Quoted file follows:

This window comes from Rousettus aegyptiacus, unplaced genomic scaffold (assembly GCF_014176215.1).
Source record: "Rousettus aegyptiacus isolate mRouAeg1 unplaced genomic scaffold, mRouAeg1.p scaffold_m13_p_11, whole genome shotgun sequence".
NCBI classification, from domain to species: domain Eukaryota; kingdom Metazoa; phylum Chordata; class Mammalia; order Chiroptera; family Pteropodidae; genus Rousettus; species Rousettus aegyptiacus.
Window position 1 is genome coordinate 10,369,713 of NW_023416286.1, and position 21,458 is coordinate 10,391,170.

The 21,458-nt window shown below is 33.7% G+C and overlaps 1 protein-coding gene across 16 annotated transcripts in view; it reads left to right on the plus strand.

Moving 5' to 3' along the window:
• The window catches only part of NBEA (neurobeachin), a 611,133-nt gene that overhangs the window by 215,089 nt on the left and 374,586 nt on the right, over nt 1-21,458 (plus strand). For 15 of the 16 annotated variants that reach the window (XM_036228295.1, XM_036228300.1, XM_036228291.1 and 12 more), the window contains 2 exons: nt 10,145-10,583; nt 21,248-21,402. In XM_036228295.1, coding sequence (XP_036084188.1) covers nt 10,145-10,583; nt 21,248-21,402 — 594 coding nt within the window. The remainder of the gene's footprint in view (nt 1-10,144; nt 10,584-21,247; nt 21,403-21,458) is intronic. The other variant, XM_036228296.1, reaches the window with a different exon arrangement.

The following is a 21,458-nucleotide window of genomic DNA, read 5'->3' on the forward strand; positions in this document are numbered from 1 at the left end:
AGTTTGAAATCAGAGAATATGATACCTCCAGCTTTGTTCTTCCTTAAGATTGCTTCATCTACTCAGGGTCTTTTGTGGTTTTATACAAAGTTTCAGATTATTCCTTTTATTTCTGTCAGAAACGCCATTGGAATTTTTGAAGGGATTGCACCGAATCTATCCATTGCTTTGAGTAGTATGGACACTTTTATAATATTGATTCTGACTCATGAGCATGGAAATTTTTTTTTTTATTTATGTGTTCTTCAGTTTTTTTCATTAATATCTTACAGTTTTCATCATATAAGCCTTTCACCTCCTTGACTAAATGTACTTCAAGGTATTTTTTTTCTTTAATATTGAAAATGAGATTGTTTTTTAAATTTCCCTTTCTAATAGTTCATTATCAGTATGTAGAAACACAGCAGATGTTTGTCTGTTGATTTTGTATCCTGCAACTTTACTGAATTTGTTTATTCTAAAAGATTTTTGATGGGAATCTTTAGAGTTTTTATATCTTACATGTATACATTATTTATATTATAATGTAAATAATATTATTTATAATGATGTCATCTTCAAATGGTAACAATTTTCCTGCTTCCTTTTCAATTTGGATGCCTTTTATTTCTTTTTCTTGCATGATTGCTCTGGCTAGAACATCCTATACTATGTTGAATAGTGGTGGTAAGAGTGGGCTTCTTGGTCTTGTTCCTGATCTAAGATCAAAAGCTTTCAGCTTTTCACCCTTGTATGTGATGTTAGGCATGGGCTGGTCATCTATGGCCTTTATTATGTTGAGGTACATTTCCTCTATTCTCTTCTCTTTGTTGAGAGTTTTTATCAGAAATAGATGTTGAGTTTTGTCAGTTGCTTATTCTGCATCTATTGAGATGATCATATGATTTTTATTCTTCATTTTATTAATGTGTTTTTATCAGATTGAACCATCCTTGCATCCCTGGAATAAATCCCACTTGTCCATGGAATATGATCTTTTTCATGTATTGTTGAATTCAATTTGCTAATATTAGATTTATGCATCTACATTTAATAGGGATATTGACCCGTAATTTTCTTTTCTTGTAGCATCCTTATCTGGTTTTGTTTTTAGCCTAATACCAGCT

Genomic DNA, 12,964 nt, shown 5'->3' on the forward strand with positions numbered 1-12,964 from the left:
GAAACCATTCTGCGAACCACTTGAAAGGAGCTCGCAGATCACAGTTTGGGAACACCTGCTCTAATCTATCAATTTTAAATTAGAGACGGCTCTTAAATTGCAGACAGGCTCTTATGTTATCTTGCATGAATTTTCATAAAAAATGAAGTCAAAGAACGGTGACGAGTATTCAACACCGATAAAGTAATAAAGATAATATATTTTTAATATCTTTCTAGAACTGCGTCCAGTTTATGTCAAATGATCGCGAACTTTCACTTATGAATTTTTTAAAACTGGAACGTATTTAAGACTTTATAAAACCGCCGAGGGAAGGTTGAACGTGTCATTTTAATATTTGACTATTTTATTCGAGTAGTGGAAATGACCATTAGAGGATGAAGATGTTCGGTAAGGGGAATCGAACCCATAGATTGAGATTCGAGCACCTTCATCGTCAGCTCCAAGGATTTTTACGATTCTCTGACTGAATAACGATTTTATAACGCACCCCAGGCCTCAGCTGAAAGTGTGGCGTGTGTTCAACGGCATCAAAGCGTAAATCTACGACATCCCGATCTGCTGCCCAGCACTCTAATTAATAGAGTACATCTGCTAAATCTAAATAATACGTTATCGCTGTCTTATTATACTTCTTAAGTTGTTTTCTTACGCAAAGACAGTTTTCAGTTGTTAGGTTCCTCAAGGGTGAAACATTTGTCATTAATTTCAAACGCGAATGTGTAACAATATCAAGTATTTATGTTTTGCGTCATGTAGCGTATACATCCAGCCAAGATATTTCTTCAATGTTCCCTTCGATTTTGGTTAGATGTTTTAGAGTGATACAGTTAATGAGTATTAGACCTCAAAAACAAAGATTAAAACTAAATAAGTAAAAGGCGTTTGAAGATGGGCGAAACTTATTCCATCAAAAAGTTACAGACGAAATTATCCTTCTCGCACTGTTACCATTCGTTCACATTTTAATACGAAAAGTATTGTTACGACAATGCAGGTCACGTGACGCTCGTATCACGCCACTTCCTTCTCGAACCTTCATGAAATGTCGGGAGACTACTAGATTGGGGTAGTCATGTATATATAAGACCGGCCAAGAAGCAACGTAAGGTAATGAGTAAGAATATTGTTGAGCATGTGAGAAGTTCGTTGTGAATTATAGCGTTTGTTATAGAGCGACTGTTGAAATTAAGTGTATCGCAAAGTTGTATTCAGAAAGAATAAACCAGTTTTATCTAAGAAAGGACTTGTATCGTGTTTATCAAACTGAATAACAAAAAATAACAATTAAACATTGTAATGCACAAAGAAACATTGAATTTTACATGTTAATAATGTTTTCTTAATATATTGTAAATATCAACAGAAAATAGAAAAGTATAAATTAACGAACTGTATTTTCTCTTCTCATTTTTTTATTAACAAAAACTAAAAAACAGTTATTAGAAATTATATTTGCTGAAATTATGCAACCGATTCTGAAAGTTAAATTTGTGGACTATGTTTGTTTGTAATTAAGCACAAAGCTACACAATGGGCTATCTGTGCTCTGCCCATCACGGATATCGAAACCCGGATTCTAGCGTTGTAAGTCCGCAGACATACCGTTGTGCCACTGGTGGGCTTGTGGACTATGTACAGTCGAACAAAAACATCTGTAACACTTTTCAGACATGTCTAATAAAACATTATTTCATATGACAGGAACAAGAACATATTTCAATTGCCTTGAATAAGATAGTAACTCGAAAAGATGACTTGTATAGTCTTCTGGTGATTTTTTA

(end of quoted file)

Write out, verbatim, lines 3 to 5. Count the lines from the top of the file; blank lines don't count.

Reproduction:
NCBI classification, from domain to species: domain Eukaryota; kingdom Metazoa; phylum Chordata; class Mammalia; order Chiroptera; family Pteropodidae; genus Rousettus; species Rousettus aegyptiacus.
Window position 1 is genome coordinate 10,369,713 of NW_023416286.1, and position 21,458 is coordinate 10,391,170.

The 21,458-nt window shown below is 33.7% G+C and overlaps 1 protein-coding gene across 16 annotated transcripts in view; it reads left to right on the plus strand.